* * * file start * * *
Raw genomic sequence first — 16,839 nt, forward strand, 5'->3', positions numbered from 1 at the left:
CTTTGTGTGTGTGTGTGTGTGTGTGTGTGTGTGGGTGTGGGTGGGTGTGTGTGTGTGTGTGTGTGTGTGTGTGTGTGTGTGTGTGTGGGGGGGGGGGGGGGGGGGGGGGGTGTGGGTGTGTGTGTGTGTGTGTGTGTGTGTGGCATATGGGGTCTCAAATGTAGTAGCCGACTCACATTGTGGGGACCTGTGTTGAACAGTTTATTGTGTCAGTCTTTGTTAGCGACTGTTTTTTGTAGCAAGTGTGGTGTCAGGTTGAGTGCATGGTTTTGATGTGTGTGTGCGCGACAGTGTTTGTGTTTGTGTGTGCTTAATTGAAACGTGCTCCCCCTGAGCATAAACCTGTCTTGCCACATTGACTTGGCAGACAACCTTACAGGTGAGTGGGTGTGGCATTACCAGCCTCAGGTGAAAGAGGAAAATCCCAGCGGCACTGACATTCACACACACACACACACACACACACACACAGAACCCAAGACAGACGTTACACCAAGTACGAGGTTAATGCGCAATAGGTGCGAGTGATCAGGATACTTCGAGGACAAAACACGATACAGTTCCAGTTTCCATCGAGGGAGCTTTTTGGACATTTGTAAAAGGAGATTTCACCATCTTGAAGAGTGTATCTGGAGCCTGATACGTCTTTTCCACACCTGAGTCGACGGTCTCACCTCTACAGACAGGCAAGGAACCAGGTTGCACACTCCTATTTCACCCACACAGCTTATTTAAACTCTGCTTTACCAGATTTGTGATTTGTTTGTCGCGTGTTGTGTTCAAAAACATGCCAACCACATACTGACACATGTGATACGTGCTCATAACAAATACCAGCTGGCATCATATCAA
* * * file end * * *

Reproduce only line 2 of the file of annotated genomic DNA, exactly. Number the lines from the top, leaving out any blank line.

CTTTGTGTGTGTGTGTGTGTGTGTGTGTGTGTGGGTGTGGGTGGGTGTGTGTGTGTGTGTGTGTGTGTGTGTGTGTGTGTGTGTGTGGGGGGGGGGGGGGGGGGGGGGGGTGTGGGTGTGTGTGTGTGTGTGTGTGTGTGTGGCATATGGGGTCTCAAATGTAGTAGCCGACTCACATTGTGGGGACCTGTGTTGAACAGTTTATTGTGTCAGTCTTTGTTAGCGACTGTTTTTTGTAGCAAGTGTGGTGTCAGGTTGAGTGCATGGTTTTGATGTGTGTGTGCGCGACAGTGTTTGTGTTTGTGTGTGCTTAATTGAAACGTGCTCCCCCTGAGCATAAACCTGTCTTGCCACATTGACTTGGCAGACAACCTTACAGGTGAGTGGGTGTGGCATTACCAGCCTCAGGTGAAAGAGGAAAATCCCAGCGGCACTGACATTCACACACACACACACACACACACACACACAGAACCCAAGACAGACGTTACACCAAGTACGAGGTTAATGCGCAATAGGTGCGAGTGATCAGGATACTTCGAGGACAAAACACGATACAGTTCCAGTTTCCATCGAGGGAGCTTTTTGGACATTTGTAAAAGGAGATTTCACCATCTTGAAGAGTGTATCTGGAGCCTGATACGTCTTTTCCACACCTGAGTCGACGGTCTCACCTCTACAGACAGGCAAGGAACCAGGTTGCACACTCCTATTTCACCCACACAGCTTATTTAAACTCTGCTTTACCAGATTTGTGATTTGTTTGTCGCGTGTTGTGTTCAAAAACATGCCAACCACATACTGACACATGTGATACGTGCTCATAACAAATACCAGCTGGCATCATATCAA